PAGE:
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We Are Three Sisters
by Blake Morrison
Nick Hern Books
In writing this play Blake Morrison has used an existing work as a kind of template – Three Sisters by Anton Chekhov. The use of this template has meant that some aspects of the life of the Brontë family come into focus more than others.Much of the original structure and dialogues are mirrored in Blake Morrison's play up to the point that he has consciously altered part of the chronology of real events and introduced new characters better suited the particular structure of Chekhov's play (others like Patrick Brontë have no match in The Three Sisters). The author is well aware of that and even writes an author's note listing all the changes and deviations from the real facts. Real facts that come from Gaskell's biography, Charlotte's letters(2) and, particularly, Juliet Barker's biography The Brontës (the biographer is also credited as advisor of the play) and plenty of dialogue is based on quotations from novels by the sisters. The introduction of a fourth short act which is not present in the original play is probably the major deviation from Chekhov's text but totally necessary as Charlotte and Emily did indeed travel to London unlike Chekhov's Prozorovs who spend most of the play dreaming of Moscow as the way out of the provincial life which they feel so hard to endure(3).
It has also meant that events in the family’s real life have been condensed into a much shorter time frame and, in some instances, reordered; and some key events are omitted altogether. It is not the aim of this play to be a detailed biography of the Brontës. It’s simply one way of exploring dramatically what their lives might have been like.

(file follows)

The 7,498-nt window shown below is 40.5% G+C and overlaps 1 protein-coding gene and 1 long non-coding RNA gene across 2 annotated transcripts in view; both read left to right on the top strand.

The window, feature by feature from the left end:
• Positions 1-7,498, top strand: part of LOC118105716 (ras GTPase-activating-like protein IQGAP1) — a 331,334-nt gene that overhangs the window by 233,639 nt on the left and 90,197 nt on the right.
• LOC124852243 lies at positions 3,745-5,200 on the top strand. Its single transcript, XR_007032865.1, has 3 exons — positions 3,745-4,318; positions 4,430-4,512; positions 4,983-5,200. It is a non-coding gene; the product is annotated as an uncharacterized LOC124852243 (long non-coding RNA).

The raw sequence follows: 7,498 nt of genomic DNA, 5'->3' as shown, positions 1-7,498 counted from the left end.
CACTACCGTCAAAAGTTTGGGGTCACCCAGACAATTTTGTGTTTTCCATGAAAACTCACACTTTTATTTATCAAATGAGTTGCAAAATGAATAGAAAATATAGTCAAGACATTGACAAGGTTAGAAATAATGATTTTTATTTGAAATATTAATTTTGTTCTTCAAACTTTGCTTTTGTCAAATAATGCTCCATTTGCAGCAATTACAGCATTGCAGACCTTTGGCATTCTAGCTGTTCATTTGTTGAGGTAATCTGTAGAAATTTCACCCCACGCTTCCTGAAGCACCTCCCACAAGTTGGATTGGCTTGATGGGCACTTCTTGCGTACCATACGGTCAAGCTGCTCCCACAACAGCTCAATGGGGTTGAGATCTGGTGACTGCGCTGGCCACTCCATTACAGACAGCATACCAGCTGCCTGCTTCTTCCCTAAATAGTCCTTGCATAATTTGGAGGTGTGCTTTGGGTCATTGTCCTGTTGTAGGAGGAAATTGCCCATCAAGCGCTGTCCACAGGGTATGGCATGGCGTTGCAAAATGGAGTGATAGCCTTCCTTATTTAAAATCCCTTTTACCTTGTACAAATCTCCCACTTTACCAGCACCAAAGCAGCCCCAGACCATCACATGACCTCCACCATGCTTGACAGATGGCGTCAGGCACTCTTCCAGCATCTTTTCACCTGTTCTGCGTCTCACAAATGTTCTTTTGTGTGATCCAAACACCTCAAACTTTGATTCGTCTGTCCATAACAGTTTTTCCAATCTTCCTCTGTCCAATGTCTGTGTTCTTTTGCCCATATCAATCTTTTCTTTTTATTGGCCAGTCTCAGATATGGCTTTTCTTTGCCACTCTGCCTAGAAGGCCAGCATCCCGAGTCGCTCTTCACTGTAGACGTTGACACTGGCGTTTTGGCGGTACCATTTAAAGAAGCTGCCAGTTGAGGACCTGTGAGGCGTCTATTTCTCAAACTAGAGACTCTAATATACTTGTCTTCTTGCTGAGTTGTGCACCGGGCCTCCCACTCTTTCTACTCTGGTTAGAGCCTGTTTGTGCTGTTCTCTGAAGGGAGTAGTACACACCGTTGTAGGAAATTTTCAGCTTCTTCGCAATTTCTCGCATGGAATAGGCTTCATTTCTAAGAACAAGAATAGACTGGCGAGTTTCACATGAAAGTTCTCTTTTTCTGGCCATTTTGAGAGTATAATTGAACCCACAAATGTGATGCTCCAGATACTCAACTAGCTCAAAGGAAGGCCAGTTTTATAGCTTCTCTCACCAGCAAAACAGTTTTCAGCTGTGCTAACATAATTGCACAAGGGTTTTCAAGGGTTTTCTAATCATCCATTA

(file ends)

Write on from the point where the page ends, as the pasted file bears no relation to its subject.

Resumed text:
Charlotte: Soon the years will have passed and we'll be gone. Our faces will be forgotten, our voices will be forgotten, all that mattered to the three of us will be forgotten. But there'll be our books. And in the end, we will be remembered.Notes:
Emily: Then we'll known what our purpose was.
Anne: What we were born for.
Charlotte: Yes, then we'll know. In the next life. Then we'll know.
Permit me to caution you not to speak of my sisters when you write to me - I mean do not use the word in the plural. "Ellis Bell" will not endure to be alluded to under any other appellation than the 'nom de plume'. I committed a grand error in betraying 'his' identity to you and Mr. Smith - it was inadvertent - the words "we are three sisters" escaped me before I was aware - I regretted the avowal the moment I had made it; I regret it bitterly now, for I find it is against every feeling and intention of "Ellis Bell".(3) Donald Rayﬁeld in Understanding Chekhov: a critical study of Chekhov's prose and drama (1999) says:
In 1895, among the books Chekhov ordered and eventually despatched to the Taganrog Public library was a biography by an Olga Peterson of the Brontë sisters.Nevertheless, there is strong evidence that probably the most important source of inspiration for the Prozorov sisters came from the Zimmermman sisters (Ottilia, Margaret and Evelyn), as several Russian scholars suggest.